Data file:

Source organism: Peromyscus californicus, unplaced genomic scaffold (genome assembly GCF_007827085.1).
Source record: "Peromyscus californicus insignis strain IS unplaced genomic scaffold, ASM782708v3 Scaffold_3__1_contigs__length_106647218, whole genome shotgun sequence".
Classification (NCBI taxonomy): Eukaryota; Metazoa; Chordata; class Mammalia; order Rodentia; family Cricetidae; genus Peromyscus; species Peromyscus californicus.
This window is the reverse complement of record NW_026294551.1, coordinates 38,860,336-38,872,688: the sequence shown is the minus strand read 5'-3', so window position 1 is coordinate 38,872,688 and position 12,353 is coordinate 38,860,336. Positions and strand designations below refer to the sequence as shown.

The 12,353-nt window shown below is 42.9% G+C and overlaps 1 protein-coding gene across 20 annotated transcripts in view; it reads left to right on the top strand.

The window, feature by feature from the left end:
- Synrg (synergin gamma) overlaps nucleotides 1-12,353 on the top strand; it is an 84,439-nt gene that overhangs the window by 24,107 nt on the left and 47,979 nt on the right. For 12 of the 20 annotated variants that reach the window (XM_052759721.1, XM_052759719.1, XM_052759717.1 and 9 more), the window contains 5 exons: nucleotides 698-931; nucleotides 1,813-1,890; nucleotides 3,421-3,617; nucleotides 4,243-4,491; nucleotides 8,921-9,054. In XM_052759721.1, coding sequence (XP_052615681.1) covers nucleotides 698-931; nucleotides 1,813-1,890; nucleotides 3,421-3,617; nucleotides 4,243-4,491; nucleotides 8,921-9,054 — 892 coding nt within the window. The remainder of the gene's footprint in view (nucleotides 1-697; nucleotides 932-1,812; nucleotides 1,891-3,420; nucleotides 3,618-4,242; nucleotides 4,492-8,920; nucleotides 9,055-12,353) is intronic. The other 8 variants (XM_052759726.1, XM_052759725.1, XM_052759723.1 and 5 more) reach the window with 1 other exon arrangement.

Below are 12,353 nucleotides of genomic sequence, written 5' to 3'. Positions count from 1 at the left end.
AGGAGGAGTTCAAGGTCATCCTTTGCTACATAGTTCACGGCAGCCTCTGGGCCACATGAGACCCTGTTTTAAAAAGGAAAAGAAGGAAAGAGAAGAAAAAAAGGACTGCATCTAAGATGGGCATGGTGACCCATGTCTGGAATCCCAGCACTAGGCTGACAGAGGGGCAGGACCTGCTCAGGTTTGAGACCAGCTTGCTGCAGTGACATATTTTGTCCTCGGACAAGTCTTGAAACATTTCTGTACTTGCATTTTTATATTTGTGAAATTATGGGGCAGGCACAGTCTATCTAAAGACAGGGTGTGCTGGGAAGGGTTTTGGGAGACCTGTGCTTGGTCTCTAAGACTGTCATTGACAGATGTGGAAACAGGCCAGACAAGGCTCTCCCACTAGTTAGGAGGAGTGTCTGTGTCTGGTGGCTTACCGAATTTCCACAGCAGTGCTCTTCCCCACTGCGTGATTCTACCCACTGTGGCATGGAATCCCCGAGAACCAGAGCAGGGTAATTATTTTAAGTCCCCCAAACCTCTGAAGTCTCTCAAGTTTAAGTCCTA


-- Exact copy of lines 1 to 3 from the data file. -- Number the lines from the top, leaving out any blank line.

Source organism: Peromyscus californicus, unplaced genomic scaffold (genome assembly GCF_007827085.1).
Source record: "Peromyscus californicus insignis strain IS unplaced genomic scaffold, ASM782708v3 Scaffold_3__1_contigs__length_106647218, whole genome shotgun sequence".
Classification (NCBI taxonomy): Eukaryota; Metazoa; Chordata; class Mammalia; order Rodentia; family Cricetidae; genus Peromyscus; species Peromyscus californicus.